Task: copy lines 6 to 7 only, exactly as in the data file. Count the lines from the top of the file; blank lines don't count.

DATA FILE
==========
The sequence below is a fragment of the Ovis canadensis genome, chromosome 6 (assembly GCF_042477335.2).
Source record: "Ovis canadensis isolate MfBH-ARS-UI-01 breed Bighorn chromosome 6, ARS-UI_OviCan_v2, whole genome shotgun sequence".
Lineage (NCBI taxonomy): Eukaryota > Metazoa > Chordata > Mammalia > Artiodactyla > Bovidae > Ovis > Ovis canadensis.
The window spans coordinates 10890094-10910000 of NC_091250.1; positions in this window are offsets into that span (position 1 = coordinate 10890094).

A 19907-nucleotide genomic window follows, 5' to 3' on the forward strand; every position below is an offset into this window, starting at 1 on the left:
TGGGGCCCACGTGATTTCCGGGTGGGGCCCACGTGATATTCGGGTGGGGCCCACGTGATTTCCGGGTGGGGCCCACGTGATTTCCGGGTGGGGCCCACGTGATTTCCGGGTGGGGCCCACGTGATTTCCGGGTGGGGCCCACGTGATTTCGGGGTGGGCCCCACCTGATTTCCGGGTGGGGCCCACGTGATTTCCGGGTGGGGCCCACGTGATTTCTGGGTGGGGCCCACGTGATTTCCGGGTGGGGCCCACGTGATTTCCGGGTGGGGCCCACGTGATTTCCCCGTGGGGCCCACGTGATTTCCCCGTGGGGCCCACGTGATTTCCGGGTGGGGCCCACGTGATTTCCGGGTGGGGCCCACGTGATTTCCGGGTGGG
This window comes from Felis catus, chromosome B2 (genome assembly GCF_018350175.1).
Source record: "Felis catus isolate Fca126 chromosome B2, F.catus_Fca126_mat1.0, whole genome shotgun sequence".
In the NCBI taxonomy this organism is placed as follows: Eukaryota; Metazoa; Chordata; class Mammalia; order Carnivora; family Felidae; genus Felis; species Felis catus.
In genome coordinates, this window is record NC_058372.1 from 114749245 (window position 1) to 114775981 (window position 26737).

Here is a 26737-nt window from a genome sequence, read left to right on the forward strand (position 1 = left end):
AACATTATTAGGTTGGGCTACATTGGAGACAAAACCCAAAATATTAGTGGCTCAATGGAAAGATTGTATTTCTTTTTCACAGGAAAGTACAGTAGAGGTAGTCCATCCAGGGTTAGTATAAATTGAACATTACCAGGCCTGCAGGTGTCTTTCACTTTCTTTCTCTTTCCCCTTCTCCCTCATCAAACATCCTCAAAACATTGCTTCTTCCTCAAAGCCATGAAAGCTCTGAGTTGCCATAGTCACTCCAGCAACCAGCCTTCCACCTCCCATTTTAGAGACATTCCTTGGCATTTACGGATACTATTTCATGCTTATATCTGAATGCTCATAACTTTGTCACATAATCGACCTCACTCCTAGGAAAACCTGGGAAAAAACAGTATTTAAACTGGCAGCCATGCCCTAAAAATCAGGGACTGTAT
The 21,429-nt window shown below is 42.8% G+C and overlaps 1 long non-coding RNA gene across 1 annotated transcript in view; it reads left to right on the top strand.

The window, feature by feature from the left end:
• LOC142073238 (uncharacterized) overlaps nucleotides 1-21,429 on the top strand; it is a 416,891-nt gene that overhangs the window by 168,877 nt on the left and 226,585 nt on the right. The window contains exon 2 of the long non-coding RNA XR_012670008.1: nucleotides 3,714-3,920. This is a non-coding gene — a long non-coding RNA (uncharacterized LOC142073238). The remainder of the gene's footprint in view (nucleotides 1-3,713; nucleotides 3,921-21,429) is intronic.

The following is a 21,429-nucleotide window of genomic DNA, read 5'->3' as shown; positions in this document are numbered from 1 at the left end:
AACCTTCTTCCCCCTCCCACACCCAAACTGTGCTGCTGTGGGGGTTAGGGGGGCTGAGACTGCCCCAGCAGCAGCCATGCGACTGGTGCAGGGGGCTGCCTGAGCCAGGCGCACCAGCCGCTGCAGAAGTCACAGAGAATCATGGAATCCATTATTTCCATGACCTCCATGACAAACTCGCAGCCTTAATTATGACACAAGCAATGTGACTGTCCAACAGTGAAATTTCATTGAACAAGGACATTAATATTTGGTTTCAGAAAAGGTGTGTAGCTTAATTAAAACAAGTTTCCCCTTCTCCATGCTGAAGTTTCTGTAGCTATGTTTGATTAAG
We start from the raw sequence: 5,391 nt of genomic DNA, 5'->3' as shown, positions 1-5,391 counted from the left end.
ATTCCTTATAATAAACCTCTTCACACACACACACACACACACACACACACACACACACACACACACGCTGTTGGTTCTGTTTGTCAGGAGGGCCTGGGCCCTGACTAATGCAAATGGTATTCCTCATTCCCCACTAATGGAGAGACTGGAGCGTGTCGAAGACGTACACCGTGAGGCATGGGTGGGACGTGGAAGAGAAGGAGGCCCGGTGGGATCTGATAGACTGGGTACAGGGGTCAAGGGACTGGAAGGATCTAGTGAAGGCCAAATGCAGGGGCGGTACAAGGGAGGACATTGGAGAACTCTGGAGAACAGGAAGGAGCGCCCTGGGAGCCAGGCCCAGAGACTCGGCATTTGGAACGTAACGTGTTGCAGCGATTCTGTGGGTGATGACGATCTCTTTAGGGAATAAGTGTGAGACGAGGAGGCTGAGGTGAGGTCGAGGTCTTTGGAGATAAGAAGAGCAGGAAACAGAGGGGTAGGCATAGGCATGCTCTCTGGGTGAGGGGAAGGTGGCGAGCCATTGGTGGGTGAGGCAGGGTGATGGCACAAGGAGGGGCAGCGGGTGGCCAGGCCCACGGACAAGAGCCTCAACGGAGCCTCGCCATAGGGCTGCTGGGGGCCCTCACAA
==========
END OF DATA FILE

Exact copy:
TGGGGCCCACGTGATTTCCGGGTGGGGCCCACGTGATATTCGGGTGGGGCCCACGTGATTTCCGGGTGGGGCCCACGTGATTTCCGGGTGGGGCCCACGTGATTTCCGGGTGGGGCCCACGTGATTTCCGGGTGGGGCCCACGTGATTTCGGGGTGGGCCCCACCTGATTTCCGGGTGGGGCCCACGTGATTTCCGGGTGGGGCCCACGTGATTTCTGGGTGGGGCCCACGTGATTTCCGGGTGGGGCCCACGTGATTTCCGGGTGGGGCCCACGTGATTTCCCCGTGGGGCCCACGTGATTTCCCCGTGGGGCCCACGTGATTTCCGGGTGGGGCCCACGTGATTTCCGGGTGGGGCCCACGTGATTTCCGGGTGGG
This window comes from Felis catus, chromosome B2 (genome assembly GCF_018350175.1).